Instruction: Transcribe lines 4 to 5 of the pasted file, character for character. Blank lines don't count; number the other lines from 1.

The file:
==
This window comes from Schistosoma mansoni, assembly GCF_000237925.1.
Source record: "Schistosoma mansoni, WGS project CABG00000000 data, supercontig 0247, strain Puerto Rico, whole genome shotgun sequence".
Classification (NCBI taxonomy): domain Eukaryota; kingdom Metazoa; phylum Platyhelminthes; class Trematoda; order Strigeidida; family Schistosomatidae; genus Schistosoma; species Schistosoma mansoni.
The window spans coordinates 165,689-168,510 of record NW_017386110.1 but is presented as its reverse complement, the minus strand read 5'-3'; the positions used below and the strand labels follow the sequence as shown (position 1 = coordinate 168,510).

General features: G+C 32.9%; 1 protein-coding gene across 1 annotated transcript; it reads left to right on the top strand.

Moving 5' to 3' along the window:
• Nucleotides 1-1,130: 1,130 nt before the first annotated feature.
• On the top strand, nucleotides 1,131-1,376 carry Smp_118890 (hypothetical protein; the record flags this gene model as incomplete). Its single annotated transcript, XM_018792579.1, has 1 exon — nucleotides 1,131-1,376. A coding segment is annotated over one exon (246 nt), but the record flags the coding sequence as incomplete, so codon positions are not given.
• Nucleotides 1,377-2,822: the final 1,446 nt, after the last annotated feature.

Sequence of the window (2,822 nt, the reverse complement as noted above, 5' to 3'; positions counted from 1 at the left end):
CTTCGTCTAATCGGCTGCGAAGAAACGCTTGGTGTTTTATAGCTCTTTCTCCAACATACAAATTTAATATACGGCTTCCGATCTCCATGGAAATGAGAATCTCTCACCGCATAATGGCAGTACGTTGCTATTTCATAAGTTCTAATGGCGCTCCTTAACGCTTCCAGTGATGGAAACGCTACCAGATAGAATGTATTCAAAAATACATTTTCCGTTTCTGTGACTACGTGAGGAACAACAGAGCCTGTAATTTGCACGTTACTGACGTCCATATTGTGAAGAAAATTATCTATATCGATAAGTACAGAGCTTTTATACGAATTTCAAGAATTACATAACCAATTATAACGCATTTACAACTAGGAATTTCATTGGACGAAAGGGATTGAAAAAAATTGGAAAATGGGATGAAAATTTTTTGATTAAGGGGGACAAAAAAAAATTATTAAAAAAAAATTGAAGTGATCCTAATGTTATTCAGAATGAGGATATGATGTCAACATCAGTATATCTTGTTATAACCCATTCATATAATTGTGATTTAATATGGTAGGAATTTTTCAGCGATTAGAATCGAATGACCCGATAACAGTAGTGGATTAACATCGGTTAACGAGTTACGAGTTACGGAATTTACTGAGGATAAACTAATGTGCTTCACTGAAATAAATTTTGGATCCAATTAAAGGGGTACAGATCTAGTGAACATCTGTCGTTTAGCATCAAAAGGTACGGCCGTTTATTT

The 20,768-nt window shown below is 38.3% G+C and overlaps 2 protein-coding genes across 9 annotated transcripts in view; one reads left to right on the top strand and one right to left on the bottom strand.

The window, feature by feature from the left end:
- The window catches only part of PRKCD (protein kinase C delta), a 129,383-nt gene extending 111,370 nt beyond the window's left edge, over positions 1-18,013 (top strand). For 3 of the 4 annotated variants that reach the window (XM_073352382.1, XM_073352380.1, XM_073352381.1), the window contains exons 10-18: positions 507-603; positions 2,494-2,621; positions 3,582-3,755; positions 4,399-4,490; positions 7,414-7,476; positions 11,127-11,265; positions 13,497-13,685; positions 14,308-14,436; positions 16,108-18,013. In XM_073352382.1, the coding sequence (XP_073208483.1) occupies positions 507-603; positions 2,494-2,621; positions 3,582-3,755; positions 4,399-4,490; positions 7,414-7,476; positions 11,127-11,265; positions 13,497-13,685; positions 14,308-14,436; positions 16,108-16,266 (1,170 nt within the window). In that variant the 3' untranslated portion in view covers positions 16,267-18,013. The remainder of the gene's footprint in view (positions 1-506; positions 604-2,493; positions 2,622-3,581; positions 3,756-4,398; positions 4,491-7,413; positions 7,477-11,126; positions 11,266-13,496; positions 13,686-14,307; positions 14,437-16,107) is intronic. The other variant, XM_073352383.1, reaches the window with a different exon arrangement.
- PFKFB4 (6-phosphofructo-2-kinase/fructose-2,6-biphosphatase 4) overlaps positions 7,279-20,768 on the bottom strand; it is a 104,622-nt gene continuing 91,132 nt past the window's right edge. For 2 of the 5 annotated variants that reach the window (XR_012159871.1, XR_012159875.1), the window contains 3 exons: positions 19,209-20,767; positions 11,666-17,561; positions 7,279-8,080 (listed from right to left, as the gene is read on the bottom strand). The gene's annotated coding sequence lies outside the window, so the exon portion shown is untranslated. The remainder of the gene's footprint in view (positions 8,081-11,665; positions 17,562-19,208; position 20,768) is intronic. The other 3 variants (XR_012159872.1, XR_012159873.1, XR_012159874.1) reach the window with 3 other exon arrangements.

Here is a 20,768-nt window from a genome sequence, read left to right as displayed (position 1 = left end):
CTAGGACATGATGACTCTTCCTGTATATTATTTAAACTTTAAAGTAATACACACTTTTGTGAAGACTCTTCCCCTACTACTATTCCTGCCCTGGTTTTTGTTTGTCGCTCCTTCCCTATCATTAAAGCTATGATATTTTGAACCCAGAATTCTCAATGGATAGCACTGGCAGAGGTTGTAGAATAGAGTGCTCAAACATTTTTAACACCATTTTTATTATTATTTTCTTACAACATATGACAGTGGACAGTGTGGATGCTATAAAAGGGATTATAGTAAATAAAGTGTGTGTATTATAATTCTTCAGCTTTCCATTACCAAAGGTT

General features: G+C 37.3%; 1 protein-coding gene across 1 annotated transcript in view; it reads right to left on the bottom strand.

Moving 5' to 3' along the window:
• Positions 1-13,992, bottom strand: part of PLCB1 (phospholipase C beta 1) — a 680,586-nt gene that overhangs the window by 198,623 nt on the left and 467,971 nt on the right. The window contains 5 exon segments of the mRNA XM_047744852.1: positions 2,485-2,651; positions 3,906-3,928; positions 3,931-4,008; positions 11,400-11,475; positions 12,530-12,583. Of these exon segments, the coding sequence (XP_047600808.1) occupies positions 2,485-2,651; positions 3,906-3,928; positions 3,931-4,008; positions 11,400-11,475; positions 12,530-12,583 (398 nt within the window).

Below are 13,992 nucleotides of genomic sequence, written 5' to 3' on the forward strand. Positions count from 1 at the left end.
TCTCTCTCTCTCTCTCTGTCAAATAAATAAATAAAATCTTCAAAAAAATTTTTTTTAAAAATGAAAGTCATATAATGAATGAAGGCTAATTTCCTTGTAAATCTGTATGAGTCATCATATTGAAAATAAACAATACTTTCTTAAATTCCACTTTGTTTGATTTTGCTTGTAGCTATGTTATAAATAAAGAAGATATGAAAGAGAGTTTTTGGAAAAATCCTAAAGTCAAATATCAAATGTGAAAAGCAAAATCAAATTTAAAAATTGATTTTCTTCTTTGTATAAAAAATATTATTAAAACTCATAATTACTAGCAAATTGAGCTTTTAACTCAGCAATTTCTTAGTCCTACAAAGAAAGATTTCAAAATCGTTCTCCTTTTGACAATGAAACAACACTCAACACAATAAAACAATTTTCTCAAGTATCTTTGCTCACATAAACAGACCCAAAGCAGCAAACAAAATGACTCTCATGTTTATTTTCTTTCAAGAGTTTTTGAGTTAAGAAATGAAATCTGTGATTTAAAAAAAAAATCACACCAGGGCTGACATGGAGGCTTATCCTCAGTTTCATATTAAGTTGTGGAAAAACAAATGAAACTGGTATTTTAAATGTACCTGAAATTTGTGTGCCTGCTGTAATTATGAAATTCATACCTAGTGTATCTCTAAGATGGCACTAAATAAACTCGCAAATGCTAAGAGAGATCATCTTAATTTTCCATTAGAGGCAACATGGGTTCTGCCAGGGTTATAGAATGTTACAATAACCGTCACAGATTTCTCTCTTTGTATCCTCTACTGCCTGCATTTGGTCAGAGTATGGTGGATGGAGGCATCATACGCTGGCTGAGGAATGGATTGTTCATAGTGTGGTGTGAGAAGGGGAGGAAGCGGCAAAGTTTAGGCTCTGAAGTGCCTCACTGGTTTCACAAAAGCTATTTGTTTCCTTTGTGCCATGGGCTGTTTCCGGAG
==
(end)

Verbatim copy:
The window spans coordinates 165,689-168,510 of record NW_017386110.1 but is presented as its reverse complement, the minus strand read 5'-3'; the positions used below and the strand labels follow the sequence as shown (position 1 = coordinate 168,510).

General features: G+C 32.9%; 1 protein-coding gene across 1 annotated transcript; it reads left to right on the top strand.